A reflection on Asian Heritage Month

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Asian Heritage Month speakers' panel, from left to right: event moderator Anne Galang, panelists Tanya "Toni" De Mello, Jason Tham, Sidra Hasan and Vinh Nguyen. Graphics by Alexandra Holyk

On May 25, the University of Waterloo’s President’s Anti-Racism Taskforce (PART) held a virtual event called the “Explorations of Asian Identity, Perceptions and Belonging.” 

The panel discussion explored what it means to be Asian in Canada and delved into the Asian identity in terms of the “model minority,” cross race solidarity and fragmentation of the Asian community as a whole.

The panel featured a diverse group of UW alumni and staff with perspectives from academia, in the eyes of the law, business and from the point of view of the students. 

Each panelist brought up key takeaways to think about now and beyond Asian Heritage Month.

Tanya De Mello, assistant dean of students from Ryerson University’s Faculty of Law, said it’s problematic that “we tend to talk about race and identity only when something bad happens.” 

“We need to act before something that is so horrible that it galvanizes the world,” she said. 

De Mello does significant work in researching issues for and reaching out to minority groups who have intersectional identities, Asians part of the LQBTQ+ community or Black Muslims. She believes that we need to create more allies beyond cultural barriers, country borders and racial identities to fight against systemic racism.

Vinh Nguyen, an associate professor at the Renison University College who specializes in topics of refugee studies, Asian diasporic literature and critical race and autobiography studies, went into detail about how even the term Asian is a “large umbrella term that tends to collapse under its own contradictions.” 

When asked if “Asian,” the general identity, is useful or helpful in any way, Nguyen said, “Asian doesn’t encompass skin colors, religion, food, language, and many parts of the cultures.” Knowing this, there are few shared lived experiences and histories that bring together the Asian Canadian community.

Jason Tham, CEO and co-founder of Nuology — a globally recognized software company connecting consumer brands with their external suppliers — talked about trends he noticed even in his own company where Asians are noticeably absent in the tech industry at the director level and are usually limited to middle management roles.

“Education plays a big role in this. Imagery around Asian faces plays a big role in this. Asian people in popular media funnel people to follow a certain image,” Tham said.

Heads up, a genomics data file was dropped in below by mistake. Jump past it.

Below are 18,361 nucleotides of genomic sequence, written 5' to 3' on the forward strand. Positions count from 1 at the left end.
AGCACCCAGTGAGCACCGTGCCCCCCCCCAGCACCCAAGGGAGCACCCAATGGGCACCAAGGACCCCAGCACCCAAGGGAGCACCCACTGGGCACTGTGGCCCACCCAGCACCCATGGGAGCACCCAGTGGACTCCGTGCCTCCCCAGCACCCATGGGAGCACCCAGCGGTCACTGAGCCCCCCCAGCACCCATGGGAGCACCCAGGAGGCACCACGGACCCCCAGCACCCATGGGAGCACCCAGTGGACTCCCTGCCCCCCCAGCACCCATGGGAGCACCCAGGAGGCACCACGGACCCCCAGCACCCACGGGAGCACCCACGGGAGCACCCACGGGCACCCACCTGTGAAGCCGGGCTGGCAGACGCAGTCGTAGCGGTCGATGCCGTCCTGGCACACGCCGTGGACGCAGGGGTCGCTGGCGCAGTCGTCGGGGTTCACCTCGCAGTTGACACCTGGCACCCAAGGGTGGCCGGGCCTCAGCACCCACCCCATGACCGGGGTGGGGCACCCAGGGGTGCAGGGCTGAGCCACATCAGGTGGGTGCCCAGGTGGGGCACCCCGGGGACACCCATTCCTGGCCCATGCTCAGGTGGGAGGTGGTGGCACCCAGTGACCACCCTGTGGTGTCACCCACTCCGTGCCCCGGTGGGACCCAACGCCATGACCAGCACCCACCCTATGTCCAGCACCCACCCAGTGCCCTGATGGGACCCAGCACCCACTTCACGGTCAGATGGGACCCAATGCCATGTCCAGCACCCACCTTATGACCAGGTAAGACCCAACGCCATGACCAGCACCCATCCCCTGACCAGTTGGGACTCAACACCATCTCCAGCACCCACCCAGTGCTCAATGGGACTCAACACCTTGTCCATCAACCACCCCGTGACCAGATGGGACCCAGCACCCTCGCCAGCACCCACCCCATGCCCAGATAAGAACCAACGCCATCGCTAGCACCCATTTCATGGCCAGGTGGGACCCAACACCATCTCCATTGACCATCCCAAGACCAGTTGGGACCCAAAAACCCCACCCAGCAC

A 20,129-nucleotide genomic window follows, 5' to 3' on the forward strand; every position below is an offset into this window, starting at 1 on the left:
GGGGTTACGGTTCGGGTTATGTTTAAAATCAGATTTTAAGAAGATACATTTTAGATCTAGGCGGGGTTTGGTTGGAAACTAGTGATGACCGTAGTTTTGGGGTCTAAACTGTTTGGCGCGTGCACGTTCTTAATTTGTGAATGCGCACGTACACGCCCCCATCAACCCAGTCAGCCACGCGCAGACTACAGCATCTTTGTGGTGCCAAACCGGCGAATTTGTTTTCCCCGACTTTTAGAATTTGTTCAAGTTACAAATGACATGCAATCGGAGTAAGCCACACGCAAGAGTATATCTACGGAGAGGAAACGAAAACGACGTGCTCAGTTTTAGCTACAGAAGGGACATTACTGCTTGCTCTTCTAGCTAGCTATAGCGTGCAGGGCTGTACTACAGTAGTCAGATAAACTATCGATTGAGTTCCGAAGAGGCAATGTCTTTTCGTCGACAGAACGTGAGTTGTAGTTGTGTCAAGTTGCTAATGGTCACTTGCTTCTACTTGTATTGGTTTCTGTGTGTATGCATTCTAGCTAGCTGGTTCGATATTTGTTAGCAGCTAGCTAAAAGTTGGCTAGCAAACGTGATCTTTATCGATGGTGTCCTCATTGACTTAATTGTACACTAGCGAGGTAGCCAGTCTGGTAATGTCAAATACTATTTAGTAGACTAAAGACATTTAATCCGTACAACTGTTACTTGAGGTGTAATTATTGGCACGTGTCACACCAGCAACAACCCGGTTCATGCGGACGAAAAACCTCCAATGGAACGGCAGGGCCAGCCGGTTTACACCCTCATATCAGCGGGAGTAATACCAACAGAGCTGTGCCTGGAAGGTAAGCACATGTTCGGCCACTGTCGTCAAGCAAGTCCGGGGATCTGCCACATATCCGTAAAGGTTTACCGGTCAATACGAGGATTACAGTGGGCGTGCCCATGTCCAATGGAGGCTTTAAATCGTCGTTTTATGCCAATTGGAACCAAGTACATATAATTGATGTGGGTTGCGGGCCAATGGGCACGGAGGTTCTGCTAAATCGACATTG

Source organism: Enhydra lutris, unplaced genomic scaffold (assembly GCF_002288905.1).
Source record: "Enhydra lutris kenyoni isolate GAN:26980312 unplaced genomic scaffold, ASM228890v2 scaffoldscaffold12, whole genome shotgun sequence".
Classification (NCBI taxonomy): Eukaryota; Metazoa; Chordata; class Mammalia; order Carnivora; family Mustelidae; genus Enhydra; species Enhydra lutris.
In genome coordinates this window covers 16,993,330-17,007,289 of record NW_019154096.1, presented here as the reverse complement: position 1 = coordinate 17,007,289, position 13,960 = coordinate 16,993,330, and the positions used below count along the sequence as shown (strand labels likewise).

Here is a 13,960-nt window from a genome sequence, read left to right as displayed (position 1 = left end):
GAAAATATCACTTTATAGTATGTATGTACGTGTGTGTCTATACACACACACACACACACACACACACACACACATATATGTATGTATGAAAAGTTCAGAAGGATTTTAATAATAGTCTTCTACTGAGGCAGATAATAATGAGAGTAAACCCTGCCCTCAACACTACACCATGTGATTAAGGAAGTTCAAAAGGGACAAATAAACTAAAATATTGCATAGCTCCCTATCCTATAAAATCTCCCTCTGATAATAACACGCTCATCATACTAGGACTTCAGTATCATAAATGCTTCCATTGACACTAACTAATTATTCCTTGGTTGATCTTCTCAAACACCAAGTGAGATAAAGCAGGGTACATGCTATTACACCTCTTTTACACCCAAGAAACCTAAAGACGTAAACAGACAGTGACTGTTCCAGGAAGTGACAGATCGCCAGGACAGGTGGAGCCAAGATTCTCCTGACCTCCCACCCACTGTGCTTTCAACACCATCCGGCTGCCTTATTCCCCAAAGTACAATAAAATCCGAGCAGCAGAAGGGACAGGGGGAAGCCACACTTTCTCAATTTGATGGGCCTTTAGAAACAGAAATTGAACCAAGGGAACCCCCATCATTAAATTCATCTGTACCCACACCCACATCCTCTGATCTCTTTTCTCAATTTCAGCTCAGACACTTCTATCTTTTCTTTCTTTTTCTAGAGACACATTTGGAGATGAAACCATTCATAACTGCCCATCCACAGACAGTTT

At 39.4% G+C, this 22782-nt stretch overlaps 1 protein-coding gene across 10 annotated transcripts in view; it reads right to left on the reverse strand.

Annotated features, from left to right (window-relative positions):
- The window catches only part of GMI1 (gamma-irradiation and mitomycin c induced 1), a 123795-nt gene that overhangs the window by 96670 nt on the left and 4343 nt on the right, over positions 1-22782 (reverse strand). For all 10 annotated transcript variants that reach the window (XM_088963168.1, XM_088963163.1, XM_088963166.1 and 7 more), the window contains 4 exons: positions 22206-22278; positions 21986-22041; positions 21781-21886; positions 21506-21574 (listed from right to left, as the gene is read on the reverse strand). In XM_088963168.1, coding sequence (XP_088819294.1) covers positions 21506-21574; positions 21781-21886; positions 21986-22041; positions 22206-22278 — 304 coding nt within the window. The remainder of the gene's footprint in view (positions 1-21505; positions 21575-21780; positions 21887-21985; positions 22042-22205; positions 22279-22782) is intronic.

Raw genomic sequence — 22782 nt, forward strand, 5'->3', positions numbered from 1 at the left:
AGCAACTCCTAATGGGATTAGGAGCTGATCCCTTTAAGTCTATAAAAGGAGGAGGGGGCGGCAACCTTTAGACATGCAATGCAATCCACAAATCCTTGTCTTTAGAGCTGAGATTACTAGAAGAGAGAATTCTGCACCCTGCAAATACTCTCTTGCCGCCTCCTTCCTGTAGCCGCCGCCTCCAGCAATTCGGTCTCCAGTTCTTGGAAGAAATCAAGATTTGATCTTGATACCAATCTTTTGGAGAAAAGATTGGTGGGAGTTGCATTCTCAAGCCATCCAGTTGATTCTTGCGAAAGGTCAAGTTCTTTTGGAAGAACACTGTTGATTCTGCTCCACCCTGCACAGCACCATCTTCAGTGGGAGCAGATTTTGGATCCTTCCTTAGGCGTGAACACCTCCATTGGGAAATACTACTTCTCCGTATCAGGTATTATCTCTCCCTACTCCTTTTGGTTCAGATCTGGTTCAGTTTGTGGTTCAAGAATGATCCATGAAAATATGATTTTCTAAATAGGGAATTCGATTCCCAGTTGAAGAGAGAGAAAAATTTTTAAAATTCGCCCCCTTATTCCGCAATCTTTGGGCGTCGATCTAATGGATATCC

Sidra Hasan, a workshop facilitator at Bad Subject with over three years of experience in delivering workshops on subjects such as anti-racism, sexual violence and media literacy opened up about their own experiences. 

Internalising the message of the ‘model minority’ from a young age, Hasan said, “I’m not in school because I want to quickly get through, I went to classes because I loved them. But in the back of mind I was thinking about what marks I was getting and what the marks reflect about me.” 

Hasan, a former student of Nguyen’s, said they understand that this form of “loving racism” is in effect “Asian success…set up to chastise ‘problem minorities’.” In this way, “Asianess becomes a buffer for whiteness between blackness.”

Following the event, students engaged in discourse about the themes brought up by the panel. “It’s kind of like minorities are fighting for the spotlight because I feel like our issues are sensationalized with the tragedies as they come up,” said Khushi Malik, a second-year political science major. 

Second-year liberal studies student Marianne Do echoed this message. “Asian stereotyping and racism is so normalized that people don’t even realize what they’re saying is wrong.”

With PART, UW aims to lead and not just respond to both tragedies and social movements that dismantle structural racism by providing mentorship opportunities and bringing communities together. This effort starts with exposing ourselves to different cultures to stop ‘othering’ what we don’t understand. 

“Canada is known as a multicultural place where everyone is treated equally but Canada’s only metric is that they’re better than the United States. But learning about Canadian history, what Canada has done to Black Canadians and First Nations people, Canada is not as good as it seems to be,” said Malik.

Beyond Asian Heritage month, we need to continue to be resilient as a community and find solidarity in the fight against racism. We are weak when we stand apart in fragments of a society but when we engage and invest in each other’s narratives we can create a new model for success.

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